That's a good word to describe Tulca so far, actually. It's a bit...nyeh. Although I did see George Shaw, David Hepher (WOW) and Lisa Malone's really lovely work in the Galway Arts Centre which was very satisfying to my art taste buds. Also: the Galway Arts Centre is the weirdest venue for art shows that I have ever seen.

Now, the visual art is there, and it is there in some wonderful ways - see the gorgeous, properly visionary and up-to-date street art of Basqr and AKACrap (we tried to invite Basqr to come speak and teach an awesome street art workshop for ArtSoc last year, alas he has to remain anonymous otherwise the cops will get him, so sad). The art in Galway is also there in other, more obligatorily high-brow, conventionally art-world, totally publicly-inaccessible ways - courtesy of the hard work of the 126 gallery collective. These, alongside the Galway street artists, have made the most strong and noteable efforts at getting their art into Galway's face as individual movements of art culture. They even have blogs and websites which they update regularly, apparently some art collectives are considerate and sensible like that.

But, but...why can't there be more? This is what I'm always asking. Why can't there be more forms of art (there's more to art than just blotty, abstract canvases hanging in your living room and the whole paint-wall formula)? Why can't there be more art everywhere? Why can't more Galway artists be set free from stereotypical financial shackles and go mad arting their little hearts out? This is taking into account Galway's population size, which is not big Art-scene-Dublin for sure, but this is also considering the ratio of amateur musician, writer and playwright (and yes, they've all got their NUIG Masters to pay back) to layperson that Galway clearly posesses and struggles to support. Is the "Starving artist" stereotype/reality why the visual arts just isn't screaming as loudly as everyone else? Or are they screaming with bold new art, and they are just no where to be seen? (this thought actually kills me a little bit)

When I walk around Galway and breathe in it's magic, I want to see the Art House Tacheles (RIP), converted art spaces, abandoned warehouses jam-packed with artists, a bohemian, Castro neighbourhood with artists collaberating, experimenting, innovating and generally saving the world from apathy and despair.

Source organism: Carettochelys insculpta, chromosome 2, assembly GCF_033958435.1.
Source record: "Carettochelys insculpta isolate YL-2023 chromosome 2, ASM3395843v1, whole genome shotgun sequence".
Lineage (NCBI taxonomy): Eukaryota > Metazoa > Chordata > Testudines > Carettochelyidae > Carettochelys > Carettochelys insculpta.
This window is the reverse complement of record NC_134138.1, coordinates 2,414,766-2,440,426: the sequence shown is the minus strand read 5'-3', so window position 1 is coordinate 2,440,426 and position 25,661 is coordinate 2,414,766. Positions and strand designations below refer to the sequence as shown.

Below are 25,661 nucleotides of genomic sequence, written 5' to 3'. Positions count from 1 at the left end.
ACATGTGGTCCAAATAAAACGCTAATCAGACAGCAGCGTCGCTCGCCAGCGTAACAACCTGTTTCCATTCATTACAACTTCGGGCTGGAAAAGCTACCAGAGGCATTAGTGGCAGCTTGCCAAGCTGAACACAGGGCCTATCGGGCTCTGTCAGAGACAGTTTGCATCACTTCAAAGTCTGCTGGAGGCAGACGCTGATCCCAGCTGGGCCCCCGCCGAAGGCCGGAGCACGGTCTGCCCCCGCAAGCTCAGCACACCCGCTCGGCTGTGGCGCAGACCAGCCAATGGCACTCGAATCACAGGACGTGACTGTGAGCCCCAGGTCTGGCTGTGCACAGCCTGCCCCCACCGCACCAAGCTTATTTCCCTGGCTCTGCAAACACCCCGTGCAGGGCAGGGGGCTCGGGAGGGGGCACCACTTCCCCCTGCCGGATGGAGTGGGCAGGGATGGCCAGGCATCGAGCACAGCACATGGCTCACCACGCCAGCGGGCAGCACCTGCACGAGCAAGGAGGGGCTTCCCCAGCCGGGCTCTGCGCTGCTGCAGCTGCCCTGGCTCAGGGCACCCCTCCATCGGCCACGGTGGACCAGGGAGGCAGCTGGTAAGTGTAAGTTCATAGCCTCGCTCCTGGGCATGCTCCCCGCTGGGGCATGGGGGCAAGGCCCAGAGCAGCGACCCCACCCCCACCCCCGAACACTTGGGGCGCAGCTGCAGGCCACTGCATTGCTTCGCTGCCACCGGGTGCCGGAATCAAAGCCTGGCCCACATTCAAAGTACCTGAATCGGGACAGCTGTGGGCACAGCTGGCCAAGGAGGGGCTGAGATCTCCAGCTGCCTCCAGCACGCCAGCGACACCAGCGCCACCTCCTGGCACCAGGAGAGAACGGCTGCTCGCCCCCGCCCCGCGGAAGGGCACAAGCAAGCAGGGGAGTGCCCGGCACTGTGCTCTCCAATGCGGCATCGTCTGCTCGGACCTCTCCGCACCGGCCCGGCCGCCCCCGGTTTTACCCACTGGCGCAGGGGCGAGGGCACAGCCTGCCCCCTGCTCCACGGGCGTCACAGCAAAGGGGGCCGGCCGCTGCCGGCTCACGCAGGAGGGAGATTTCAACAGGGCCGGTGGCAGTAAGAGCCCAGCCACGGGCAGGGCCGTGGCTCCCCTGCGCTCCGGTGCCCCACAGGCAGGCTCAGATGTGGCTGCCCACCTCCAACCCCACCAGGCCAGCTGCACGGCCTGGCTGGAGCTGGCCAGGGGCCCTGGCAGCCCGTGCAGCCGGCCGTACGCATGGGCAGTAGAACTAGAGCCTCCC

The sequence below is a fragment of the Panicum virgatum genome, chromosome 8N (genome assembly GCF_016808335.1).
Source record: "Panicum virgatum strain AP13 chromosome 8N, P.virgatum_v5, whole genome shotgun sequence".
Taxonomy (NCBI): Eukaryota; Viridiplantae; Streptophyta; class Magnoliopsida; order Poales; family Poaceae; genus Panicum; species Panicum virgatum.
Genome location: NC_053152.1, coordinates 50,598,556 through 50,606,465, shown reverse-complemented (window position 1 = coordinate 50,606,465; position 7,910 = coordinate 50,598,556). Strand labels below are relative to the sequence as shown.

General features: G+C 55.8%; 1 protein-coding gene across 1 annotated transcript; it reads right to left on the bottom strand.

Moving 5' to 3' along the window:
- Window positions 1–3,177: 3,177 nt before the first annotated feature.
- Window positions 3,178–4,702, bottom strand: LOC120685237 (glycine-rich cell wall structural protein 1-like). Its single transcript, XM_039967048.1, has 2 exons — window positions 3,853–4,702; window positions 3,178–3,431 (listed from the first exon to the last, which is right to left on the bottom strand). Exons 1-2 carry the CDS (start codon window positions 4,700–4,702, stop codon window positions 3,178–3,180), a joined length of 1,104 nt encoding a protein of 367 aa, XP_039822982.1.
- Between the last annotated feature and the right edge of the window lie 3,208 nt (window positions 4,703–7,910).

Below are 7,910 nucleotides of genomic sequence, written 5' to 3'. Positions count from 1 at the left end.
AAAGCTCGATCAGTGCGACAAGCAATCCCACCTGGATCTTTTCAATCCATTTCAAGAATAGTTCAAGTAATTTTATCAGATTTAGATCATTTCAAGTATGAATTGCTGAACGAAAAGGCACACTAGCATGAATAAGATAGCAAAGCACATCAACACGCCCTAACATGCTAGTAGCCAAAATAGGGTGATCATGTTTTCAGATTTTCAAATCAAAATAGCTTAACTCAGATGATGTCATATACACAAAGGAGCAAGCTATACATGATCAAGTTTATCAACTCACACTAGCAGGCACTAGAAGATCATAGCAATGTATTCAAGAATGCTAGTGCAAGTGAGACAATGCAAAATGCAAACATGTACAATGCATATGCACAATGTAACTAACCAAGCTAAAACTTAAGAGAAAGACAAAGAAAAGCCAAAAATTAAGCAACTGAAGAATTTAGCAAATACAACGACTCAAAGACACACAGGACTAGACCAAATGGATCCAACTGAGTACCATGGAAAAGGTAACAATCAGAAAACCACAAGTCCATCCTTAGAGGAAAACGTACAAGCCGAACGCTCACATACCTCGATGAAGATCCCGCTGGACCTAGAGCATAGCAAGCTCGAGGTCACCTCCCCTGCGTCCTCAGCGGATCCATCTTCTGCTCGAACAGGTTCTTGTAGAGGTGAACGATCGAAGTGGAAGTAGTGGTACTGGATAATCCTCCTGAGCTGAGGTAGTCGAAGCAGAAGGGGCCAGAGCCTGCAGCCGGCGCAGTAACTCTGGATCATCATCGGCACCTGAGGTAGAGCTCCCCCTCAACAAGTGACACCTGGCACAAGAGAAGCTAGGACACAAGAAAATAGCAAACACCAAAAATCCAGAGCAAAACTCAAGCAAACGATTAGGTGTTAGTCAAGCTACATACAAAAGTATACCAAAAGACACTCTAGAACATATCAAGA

The Shed is a really exciting new-ish artspace on the Docks. Sadly, it is still misused as a bizarro contemporary art space and dismal as hell on the inside. Each to their own like, but for such a central location they should have thrown the Occupy Galway guys in there and gave them a load of paintbrushes and found art, they would have collaberated and workshopped the fuck out of  that space.

I am all too aware of the legends of hovels of artists hiding away,in suburbs thousands of miles away from the action and connection of the city centre, working their asses off to remain alive in jobs that kill their artistic wakefullness. What if all these artists are failing to balance mortgage-slave life and artist life? What if they are giving up in their droves, under the pressure of  recession-fear and pressure to fall into convention? They could be dissolving slowly and painfully into this kind of disconnected lethargy (as our generation tends to do now), with any impetus to do work quashed by a sick and dying self-esteem, never picking up a paintbrush again? What if they really do spend their time hanging around Neachtains pub bitching about the Arts Festival excluding local artists, whilst not innovating or researching to combat the obstacles they face? What if all they need is a little hope and a lot of business acumen? I certainly know artists who fit these descriptions, and I know more young artists who are in real danger are taking up that same slow miserable march away from the hopes and dreams and away from their divine vocation to make people happy. And there must be scores more, if the discharge of 100 art students Cluain Mhuire GMIT Art college emits every year says anything about professionally-trained artist surpluses in this city.